This picture clearly illustrates the mix of rocks you'll encounter, from loose stones to embedded rocks that jut above the ground's surface.
About a third of the way through our hike, we encountered this utility ROW, which stretch for nearly half a mile in all. Notice that at this point the trail is really just a single-track, not the double-track indicated on the map. If you are referring to the map, this is the section of trail 8 located between the two asterisks.
This photo, near the end of the utility ROW, illustrates both elevation change and the rocky nature of the trail.
More structures from ranching days. Horse trough in center. I guess the structure on left is some type of cistern, while the structure on the right might be a pump house of some sort.
From time to time, there are some nice views.
Near the Comanche Bluff Camp Area (see map), we became a bit lost. I was hoping we could stay on the south side of West Verde Creek. When we first entered the park in the truck, there was a low-water crossing over this creek, so I knew that there was water in the creek from recent rains. I really did not want to have to do a water crossing. I'm getting to be a lazy hiker in my senior years, I guess. I could not tell clearly from the map, but it appeared that there was a trail (8B, perhaps) that would keep us on the south side of the creek and allow us to rejoin 8A for an easy walk back to our truck. But in the section of the park around the scenic overlook (again, see map), the trails were not marked at all. After scouting around some, I did find a ledge trail above the creek, but I knew there was no way I'd get Donna up there walking along a ledge, so we decided to work our way over to the park road.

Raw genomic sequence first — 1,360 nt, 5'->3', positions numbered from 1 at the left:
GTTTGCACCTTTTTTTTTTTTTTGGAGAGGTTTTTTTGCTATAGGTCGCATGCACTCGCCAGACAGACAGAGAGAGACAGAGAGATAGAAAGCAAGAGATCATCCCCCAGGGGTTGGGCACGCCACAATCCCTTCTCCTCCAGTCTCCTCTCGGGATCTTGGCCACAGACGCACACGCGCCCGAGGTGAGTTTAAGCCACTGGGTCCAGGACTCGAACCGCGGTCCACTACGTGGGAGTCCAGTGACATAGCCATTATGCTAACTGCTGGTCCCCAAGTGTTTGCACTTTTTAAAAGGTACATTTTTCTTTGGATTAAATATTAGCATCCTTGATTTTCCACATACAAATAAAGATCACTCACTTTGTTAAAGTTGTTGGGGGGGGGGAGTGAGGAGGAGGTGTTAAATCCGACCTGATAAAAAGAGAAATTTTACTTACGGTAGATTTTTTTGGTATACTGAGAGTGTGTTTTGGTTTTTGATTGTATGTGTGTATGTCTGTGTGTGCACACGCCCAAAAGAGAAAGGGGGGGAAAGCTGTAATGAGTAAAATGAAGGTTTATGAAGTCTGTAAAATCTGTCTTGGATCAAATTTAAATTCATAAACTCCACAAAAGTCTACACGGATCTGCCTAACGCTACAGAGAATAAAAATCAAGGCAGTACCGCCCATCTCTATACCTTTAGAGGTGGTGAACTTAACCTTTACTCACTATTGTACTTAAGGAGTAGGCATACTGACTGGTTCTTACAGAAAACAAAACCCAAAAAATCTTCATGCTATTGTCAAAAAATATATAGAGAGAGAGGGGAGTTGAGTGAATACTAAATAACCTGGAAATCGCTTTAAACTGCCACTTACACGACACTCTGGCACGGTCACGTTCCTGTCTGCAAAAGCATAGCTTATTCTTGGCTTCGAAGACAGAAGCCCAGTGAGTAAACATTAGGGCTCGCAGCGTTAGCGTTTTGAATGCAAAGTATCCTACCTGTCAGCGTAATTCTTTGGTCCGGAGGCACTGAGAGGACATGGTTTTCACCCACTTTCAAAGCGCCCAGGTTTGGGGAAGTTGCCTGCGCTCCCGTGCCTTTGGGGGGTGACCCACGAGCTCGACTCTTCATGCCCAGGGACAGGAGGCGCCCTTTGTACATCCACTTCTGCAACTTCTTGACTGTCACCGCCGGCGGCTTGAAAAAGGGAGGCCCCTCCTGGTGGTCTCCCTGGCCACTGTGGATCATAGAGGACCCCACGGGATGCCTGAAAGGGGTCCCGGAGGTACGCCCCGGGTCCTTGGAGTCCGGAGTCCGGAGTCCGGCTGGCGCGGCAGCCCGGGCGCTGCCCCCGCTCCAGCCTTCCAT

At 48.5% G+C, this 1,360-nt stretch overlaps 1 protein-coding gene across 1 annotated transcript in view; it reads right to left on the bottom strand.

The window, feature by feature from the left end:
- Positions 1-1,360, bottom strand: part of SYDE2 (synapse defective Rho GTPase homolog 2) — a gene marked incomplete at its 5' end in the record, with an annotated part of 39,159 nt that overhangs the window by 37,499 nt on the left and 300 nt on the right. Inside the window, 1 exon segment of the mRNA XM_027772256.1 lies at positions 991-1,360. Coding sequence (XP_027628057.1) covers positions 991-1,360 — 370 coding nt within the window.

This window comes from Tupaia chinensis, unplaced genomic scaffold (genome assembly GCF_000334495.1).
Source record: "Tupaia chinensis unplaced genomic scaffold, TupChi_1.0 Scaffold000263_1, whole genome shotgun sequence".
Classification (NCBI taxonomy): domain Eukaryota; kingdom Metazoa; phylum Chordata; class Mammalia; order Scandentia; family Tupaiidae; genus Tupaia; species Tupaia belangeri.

Ledge above West Verde Creek, seen in part below. Note trail on other side of creek.
We were able to cross the creek on a dry low-water crossing near the Chapas Croup Camp Area. We then followed the road for perhaps a third of a mile before we found a place where we could cross the creek without getting too wet.

The Chapas Group Camp Area is just an old ranch house. It sits in a lovely grove of oak trees along the banks of West Verde Creek.


Looking upstream along West Verde Creek from low-water crossing.

West Verde Creek. The ledge pictured several pictures above would be along the top of the ridge in the background of this picture.

This picture was taken after we crossed the creek. We emerged on the trail on the left, then worked our way across the creek on high points of ground. We kept relatively dry.

We made a couple of attempts to cross the creek, but the water was too deep at those locations. So we continued to hike up the road towards headquarters. We then found a trail heading towards the creek near where Trail 9 hits the road. We found the creek to be rather shallow here and were able to successfully cross with only the soles of our shoes getting wet.